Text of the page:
Just because a unit can Deep Strike, doesn't neccessarily mean that they should. Some units have the ability, but really don't have the equipment or statline to make the most of it.

Look at Space Marine Assault Squads, for example. They have the ability to Deep Strike, but very few special weapon options to make a decent show of shooting on the turn they land. They are also expensive and will be all bunched up if they Deep Strike, ripe for an ordnance shot. The alternative is much better; deploy them normally and use their Jump Packs to make them a threat from the beginning of the game.

Assault Marines

In the best case scenario using Deep Strike, Assault Marines might be ready to do something by mid-game. They're still in reserve on turn 1, and won't be able move or assault if they show up on turn 2. So starting on turn 3, they'll be able to perform at full effectiveness. The same is true for any other assault-based unit that uses Deep Strike. For these types of units, the only instance where Deep Strike should be used is when the alternative is certain death.

Picture this: You're stuck on the 'sparse' side of the table, with little or no terrain, looking at a good 2-3 turns of walking into the 'business end' of your opponent's guns. Suddenly, taking a chance dropping your troops behind the woods in your opponent's deployment zone looks like a really good idea!

To Strike or Not to Strike?

Deep Strike can be effective, but tricky to pull off. Before deciding whether or not to use it, you must first determine: What kind of player are you? Do you like to gamble or play it safe?

If you're a gambler, then Deep Strike may be your thing. There are entire armies that use Deep Strike as their theme, Imperial Guard Droop Troops and Drop Pod Marines to name two. These armies are for players who like to take risks. They can be very powerful, having masses of gun toting soldiers dropping from the sky can rattle even the most seasoned of players. They can also lose horribly because you are largely at the mercy of the "Dice Gods".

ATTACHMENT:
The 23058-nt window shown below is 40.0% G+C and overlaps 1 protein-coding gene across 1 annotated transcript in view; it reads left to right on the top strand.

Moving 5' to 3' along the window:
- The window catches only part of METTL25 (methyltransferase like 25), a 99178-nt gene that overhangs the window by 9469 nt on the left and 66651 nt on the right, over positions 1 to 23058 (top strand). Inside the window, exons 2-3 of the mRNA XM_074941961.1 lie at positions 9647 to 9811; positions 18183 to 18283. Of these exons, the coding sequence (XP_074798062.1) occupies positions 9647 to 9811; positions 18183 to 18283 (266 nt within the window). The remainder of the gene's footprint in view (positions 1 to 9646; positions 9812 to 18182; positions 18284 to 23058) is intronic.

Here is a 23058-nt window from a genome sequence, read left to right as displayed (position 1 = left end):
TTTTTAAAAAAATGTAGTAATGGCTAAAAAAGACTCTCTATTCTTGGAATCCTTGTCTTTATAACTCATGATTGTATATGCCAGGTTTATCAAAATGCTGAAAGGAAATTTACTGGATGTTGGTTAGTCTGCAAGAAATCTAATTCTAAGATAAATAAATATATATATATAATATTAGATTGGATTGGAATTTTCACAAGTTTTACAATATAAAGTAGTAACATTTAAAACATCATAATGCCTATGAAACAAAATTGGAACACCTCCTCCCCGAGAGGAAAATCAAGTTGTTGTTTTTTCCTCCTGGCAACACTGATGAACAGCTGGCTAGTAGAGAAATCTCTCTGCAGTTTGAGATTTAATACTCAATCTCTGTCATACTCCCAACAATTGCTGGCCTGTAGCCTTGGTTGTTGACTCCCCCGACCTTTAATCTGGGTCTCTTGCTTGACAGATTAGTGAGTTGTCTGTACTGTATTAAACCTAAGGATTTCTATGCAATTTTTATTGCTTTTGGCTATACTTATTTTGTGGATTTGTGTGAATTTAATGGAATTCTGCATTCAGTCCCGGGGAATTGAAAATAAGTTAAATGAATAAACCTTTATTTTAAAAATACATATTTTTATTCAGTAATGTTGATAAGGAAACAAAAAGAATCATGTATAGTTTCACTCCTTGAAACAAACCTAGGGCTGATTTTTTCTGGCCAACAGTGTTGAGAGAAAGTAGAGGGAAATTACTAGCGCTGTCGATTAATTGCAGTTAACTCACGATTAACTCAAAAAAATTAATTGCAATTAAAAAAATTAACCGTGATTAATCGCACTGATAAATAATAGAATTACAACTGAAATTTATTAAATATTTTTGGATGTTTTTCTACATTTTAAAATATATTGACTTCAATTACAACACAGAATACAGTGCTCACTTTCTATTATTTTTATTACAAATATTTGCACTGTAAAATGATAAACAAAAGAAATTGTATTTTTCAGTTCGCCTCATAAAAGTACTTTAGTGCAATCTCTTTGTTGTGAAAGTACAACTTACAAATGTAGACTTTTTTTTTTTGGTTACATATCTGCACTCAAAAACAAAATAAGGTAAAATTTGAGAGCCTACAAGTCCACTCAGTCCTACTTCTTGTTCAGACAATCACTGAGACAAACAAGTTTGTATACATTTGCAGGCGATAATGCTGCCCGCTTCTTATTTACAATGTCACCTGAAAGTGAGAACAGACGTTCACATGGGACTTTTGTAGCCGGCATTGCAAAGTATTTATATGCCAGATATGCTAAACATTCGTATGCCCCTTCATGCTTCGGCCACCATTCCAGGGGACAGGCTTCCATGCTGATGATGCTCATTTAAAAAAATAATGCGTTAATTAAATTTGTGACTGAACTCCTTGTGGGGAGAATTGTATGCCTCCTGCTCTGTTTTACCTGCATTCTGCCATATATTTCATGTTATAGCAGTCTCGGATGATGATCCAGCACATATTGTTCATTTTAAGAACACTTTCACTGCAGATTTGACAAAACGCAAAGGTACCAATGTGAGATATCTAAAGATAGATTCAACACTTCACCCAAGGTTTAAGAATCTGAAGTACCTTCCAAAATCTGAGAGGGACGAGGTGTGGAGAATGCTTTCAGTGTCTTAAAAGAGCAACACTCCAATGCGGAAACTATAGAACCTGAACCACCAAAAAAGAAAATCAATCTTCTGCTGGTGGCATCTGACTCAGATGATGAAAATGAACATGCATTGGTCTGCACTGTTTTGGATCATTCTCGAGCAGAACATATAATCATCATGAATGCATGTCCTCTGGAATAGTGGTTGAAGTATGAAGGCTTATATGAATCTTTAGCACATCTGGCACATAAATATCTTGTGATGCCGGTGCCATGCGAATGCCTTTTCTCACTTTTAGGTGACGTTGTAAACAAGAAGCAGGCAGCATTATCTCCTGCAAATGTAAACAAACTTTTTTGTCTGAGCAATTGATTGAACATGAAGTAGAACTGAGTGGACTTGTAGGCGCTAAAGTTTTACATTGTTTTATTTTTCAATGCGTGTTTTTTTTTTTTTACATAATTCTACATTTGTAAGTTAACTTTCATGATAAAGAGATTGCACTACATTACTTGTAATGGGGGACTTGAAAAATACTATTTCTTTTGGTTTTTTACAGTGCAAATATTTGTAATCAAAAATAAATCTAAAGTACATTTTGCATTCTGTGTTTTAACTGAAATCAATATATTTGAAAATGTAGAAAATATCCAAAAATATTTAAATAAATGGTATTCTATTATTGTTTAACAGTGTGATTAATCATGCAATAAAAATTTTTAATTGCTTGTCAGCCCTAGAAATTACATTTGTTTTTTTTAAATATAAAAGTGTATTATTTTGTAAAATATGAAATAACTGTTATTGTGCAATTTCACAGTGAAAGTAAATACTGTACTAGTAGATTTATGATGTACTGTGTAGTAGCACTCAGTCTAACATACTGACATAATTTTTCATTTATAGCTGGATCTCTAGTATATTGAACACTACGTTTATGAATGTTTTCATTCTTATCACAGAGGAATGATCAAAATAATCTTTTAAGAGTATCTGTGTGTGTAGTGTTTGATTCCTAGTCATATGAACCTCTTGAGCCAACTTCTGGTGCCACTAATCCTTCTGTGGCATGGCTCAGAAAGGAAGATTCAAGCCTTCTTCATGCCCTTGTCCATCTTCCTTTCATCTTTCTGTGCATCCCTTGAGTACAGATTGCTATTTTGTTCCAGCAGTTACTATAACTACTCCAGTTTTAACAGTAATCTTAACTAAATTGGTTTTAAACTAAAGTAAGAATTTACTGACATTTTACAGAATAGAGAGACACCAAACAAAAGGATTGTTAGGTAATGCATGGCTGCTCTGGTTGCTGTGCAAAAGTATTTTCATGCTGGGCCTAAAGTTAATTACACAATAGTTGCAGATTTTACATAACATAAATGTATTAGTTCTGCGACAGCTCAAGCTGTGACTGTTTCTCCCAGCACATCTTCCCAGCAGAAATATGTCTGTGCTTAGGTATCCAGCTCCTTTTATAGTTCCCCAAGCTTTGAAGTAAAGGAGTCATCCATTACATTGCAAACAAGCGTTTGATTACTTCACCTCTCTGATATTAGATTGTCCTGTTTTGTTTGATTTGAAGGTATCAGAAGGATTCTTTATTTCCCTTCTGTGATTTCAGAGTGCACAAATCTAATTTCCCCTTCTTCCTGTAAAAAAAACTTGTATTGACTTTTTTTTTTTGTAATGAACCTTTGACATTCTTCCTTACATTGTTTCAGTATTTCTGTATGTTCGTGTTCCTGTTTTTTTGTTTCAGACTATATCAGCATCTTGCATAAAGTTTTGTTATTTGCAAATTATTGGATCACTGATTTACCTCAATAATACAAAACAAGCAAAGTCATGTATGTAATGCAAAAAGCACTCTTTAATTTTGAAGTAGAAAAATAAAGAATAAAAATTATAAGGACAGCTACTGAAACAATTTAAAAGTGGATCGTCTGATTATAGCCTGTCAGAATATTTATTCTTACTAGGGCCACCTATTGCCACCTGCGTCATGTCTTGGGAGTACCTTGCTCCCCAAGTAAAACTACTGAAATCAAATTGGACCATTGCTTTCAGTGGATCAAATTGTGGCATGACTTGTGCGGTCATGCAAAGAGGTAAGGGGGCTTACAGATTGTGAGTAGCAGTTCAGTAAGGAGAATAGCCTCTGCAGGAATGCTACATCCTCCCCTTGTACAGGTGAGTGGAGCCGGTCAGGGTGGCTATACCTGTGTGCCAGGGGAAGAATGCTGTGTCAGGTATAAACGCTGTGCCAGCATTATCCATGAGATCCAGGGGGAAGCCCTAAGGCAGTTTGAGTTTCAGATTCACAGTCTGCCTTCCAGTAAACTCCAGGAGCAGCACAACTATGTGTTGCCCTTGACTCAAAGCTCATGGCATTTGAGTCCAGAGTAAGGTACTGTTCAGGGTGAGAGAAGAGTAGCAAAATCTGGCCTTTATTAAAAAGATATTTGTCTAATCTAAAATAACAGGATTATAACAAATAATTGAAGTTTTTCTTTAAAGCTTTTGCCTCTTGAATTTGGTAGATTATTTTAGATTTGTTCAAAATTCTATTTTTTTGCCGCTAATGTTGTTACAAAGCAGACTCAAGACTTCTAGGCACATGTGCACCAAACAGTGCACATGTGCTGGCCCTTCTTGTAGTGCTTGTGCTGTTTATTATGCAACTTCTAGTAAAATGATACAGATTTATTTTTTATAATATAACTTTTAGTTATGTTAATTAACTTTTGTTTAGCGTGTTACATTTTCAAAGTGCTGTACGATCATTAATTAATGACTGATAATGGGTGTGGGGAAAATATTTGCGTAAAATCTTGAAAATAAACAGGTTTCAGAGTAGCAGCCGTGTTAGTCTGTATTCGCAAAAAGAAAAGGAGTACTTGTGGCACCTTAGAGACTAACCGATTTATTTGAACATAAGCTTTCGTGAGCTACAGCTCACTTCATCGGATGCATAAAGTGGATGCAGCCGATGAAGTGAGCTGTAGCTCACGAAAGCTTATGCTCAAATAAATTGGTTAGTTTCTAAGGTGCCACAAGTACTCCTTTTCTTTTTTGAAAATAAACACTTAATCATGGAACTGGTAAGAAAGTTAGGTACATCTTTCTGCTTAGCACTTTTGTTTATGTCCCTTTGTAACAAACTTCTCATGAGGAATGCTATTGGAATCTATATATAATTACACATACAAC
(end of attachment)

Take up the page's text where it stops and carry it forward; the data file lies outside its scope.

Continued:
If you're the type of player who hugs cover when you should really go for the throat, then deepstriking troops might take you too far out of your 'comfort zone', and that can lead to mistakes. Mistakes with Deep Strike tend to cost you big!

My advice is to try it out. See if it works for you. I have used it to great effect with my Space Wolves, not so much with my Tau. It really depends on the effectiveness of the Deepstriking unit and how they fit into your overall plan. My Space Wolves are a very "go for the throat" army, so Terminators hurtling into battle in a Drop Pod suited them well.


Well that about does it for the 'Special Rules'. I'll get around to some of the other rules based tactics in the fairly near future. I've got some thoughts on Hit & Run and Scouts, but I've got to get them straight in my brain before I put anything into writing.

Now I think it's time to look at some specific armies of the 40k universe...

Back to "Infiltrators"

Next: "Grotz 101"